Disarmament Insight


Monday, 26 March 2007

ORG-anising Human Security

A couple of weeks ago I participated in a workshop organised by the Oxford Research Group (ORG). The meeting was held in beautiful Oxfordshire countryside at a place called Charnley House Manor, which reminded me a lot of my home town on the other side of the world in New Zealand.

The workshop's theme was extremely topical, the vote scheduled that week in the British House of Commons on the United Kingdom's Trident nuclear deterrent, and MPs from each of the three major parties in the Commons joined us at the meeting after the vote to explain their positions. The meeting was also a good opportunity for informal trust building, something that in the DHA project we're always banging on about as important. For my part, it was good to be plonked amongst a largely different crowd to that of the Geneva disarmament community.

Mary Midgely was one person at the ORG meeting with insights that impressed me deeply. Mary modestly describes herself as a "free-lance philosopher", but she has many decades of deep thought and experience in pressing issues as diverse as nuclear disarmament and the ethical treatment of animals. On the first evening of the workshop, she was asked to briefly share with us a few of her general observations about human security. The meeting followed the Chatham House rule, which prevents me quoting precisely what she said, but fortunately she furnished me with a couple of different texts that capture the flavour of a couple of the many fascinating points she made. For example:

"There is an immense difference between what may be called the front view and the back view of any weapon. Weapons are not just tools. They are powerful symbols carrying messages that go far beyond the conscious intentions of those who carry them. This is why what is meant as deterrence often turns out to act as provocation. The owner, who is, so to speak, sitting quietly behind his machine-gun sees it merely as a comfortable defensive shield. He just innocently puts it (as it were) in his front window and sits down behind it to read Proust. But the passers-by who come within the range of it don't see it in the same way at all. They tend to assume that, if he has taken the trouble to buy the thing, he probably has a use for it, and that he may already have some idea what that use will be. The owner can, of course, tell them reassuringly that the gun actually doesn't mean anything at all, that it is just a harmless, neutral umbrella of a kind everybody needs. But, in so far as the passers-by believe this they are liable to imitate him. They may then go off and order umbrellas for themselves, thus giving rise to a lot of misunderstanding.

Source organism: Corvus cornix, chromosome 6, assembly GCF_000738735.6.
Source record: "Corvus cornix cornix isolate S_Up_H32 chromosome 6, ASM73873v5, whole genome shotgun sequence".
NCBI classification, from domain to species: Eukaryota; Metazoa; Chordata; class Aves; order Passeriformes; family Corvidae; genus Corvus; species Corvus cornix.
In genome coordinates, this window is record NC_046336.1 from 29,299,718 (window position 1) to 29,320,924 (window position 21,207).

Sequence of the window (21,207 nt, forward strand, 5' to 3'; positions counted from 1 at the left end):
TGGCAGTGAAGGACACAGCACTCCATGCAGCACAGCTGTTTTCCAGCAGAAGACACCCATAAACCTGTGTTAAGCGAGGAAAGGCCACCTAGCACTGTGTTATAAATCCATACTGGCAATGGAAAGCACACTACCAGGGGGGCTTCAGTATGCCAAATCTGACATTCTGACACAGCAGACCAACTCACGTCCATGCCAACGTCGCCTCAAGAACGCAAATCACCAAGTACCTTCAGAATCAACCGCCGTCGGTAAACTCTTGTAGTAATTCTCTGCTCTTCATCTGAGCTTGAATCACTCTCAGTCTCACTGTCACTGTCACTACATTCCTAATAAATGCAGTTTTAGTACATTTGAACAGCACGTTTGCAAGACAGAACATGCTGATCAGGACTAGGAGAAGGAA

"Part of the trouble here stems from the awkward fact that human beings, unlike other animals, put their threats in permanent form. They use weapons, buildings, written words. Unlike the noises and gestures used by other species, these things don't go away when the occasion of anger is past. They stop around and continue to send out menacing messages to those around them."
(Mary Midgely, "What do we mean by security?")

Understanding the profound importance of the impact others have on our perceptions and behaviour, as well as vice versa, is deeply relevant in a world in which we're told from many quarters of the need for various umbrellas, whether against nuclear attack, ballistic missiles or germ warfare.

Mary highlights the risks involved in environments in which the signals we send and receive take on an institutional dimension. NATO's pain in recent years has been in part due to the challenges in reinventing a role for an institution founded to repel a Soviet invasion during the cold war, when perceptions of threat have since changed so much. It's understandable that Russian suspicions persist.

Moreover, it's doubtful that if nuclear weapons had only been invented recently in a post-cold war world that the powers with this technology would see the need to produce the huge stockpiles the United States and Russia possess today thanks to an earlier superpower rivalry. But these huge stockpiles continue to send threatening signals, and - worse - have become badges of prestige and even bargaining chips.

As someone who has lived in Wellington, one of the windiest capital cities in the world, I'd add the observation that there are situations in which the best umbrellas only provide a false sense of security and are rendered useless by conditions. Or worse, you could find yourself carried Mary Poppins-like, into the air and swept out over Cook Strait.

Maybe, in a turbulent world, umbrellas aren't our best protection.

John Borrie